Letter From The Editor - Issue 69 - June 2019

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At The Picture Show
January 2014

2014 Oscar-Nominated Animated Shorts

2014 Oscar-Nominated Animated Shorts
Shorts HD
Not rated / 1 hour, 42 minutes
Now playing in limited release (OnDemand February 25)
(out of four)

One of the most encouraging trends in recent years has been the popularity of the Oscar-nominated shorts programs. When I was first starting out as a critic back in college, theatrical runs for these shorts was merely an art-house curiosity in certain markets; since then, it has expanded into a nationwide annual rite.

The animated program is typically the most popular and, generally speaking, the most consistent in quality. (There have been years in which most of the live-action nominees were dreadful.) This year's slate of animated nominees is particularly striking for its sheer diversity. The five nominees boast radically differing styles, from fantastical anime to a hybrid of 1920s black-and-white and modern computer animation.

As usual with the animated shorts (given the short average length of the films), the program is bolstered by three additional "highly commended" offerings. As a whole, the program wasn't my favorite of the last few years, but it may be the most eclectic grab-bag of styles and tones.

These are currently playing in various theatres across the country, and will be getting a VOD release in late February, just in time for the Oscars on March 2.

Directed by Lauren MacMullan

Disney's Get a Horse! is one of the two shorts in this year's program that most of the country will have seen already, having played in front of the studio's smash hit Frozen.

The film's selling point - aside from being the first time Mickey Mouse himself has been prominently featured on screen in about two decades - is the way it attempts to reconcile Disney's hand-drawn, black-and-white past with its full-color, computer-animated present. It embeds that idea into the narrative itself, as it begins with a very familiar conflict between Mickey, Minnie and Peg-Leg Pete before leaping into meta territory when Mickey is vaulted through the screen itself, emerging on the other side as a full-color CGI version of himself.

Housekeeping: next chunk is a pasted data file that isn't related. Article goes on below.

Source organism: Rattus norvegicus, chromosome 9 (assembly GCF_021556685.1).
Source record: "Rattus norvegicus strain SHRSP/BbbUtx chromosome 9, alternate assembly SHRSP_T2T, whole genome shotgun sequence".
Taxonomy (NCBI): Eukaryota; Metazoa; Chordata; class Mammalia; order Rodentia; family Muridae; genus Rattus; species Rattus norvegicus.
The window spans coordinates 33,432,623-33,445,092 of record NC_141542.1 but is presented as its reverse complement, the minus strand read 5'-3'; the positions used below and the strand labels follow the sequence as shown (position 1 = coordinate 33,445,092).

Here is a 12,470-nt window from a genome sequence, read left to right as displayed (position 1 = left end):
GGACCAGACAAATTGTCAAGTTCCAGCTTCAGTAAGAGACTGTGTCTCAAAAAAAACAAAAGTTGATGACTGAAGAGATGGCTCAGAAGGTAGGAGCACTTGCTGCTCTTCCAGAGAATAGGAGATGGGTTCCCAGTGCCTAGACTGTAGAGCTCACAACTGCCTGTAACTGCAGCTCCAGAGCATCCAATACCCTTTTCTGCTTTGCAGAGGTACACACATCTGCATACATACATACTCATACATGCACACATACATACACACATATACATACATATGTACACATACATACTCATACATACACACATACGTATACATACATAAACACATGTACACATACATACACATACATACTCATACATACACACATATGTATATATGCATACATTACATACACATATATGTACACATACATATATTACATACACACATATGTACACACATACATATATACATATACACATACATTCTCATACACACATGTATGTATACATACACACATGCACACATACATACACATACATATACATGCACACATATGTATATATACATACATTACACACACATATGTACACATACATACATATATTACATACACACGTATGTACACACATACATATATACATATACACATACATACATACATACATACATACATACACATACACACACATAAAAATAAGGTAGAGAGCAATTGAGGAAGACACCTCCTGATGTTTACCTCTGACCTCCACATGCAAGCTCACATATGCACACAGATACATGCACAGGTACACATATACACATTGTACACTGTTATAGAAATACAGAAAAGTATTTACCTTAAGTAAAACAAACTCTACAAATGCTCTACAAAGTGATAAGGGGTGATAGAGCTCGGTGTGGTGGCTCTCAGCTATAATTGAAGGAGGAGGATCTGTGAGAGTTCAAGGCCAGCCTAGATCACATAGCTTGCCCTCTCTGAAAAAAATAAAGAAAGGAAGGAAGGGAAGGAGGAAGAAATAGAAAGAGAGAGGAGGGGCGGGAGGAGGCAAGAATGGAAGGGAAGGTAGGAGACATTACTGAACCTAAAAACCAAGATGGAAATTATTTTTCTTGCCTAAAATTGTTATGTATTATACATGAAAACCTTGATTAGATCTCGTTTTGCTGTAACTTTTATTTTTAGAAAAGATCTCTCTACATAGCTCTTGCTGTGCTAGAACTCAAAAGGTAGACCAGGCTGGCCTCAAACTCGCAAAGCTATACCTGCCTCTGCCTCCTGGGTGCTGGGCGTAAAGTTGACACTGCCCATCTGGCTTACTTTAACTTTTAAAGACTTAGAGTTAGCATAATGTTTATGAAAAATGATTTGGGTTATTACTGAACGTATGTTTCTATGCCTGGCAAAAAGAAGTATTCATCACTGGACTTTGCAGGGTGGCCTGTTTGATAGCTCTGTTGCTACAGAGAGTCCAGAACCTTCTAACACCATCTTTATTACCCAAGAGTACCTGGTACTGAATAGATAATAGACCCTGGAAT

What proceeds is an ongoing slapstick interplay between the two worlds, with director Lauren MacMullan inventively exploiting the various artifices of animated filmmaking (or filmmaking in general, for that matter), and craftily commenting on the varying rules that govern these two distinct eras of animation.

While a few of my colleagues have criticized the film for supposedly disrespecting the 1920s-style animation, I found it to rather be along the lines of The Artist - a film that acknowledged the necessary traction of cinematic technological progress while still celebrating the lineage of the art form.

Directed by Laurent Witz

While seated for the shorts program, I did not expect to be reminded of Ray Kurzweil's The Age of Spiritual Machines, but alas, that's one of the first things that popped in my head when the title character in Mr. Hublot appeared on screen - not because he reflected Kurzweil's theories as a whole, but one such idea specifically, that of the merging of humanity and technology.

OK, this is a more industrial, less A.I.-centric version of that idea, but just go with me. In the world of this film (one of my two favorites from this year), seemingly everything is made up of mixed-and-matched mechanical parts, including people like the obsessive-compulsive and agoraphobic Hublot (wordless, like Jacques Tati's M. Hulot) and his mechanical pet dog. The absurdist development of that relationship - between man-machine and dog-machine - is hilarious and somewhat touching. The film's animation - while stylistically probably the most familiar to modern audiences among the five nominees - is buoyed by its ornate and idiosyncratic design details (I'd love to go over this one frame by frame to catch all the details I missed).

Directed by Daniel Sousa

Daniel Sousa's Feral fills the Academy's quota for including one abstract and beautiful film each year that has no chance of actually winning the Oscar. And as it so happens, those often tend to be my favorite. This one seems more in line with 2012's great nominee, Wild Life. Although this one is narratively more along the lines of Truffaut's The Wild Child.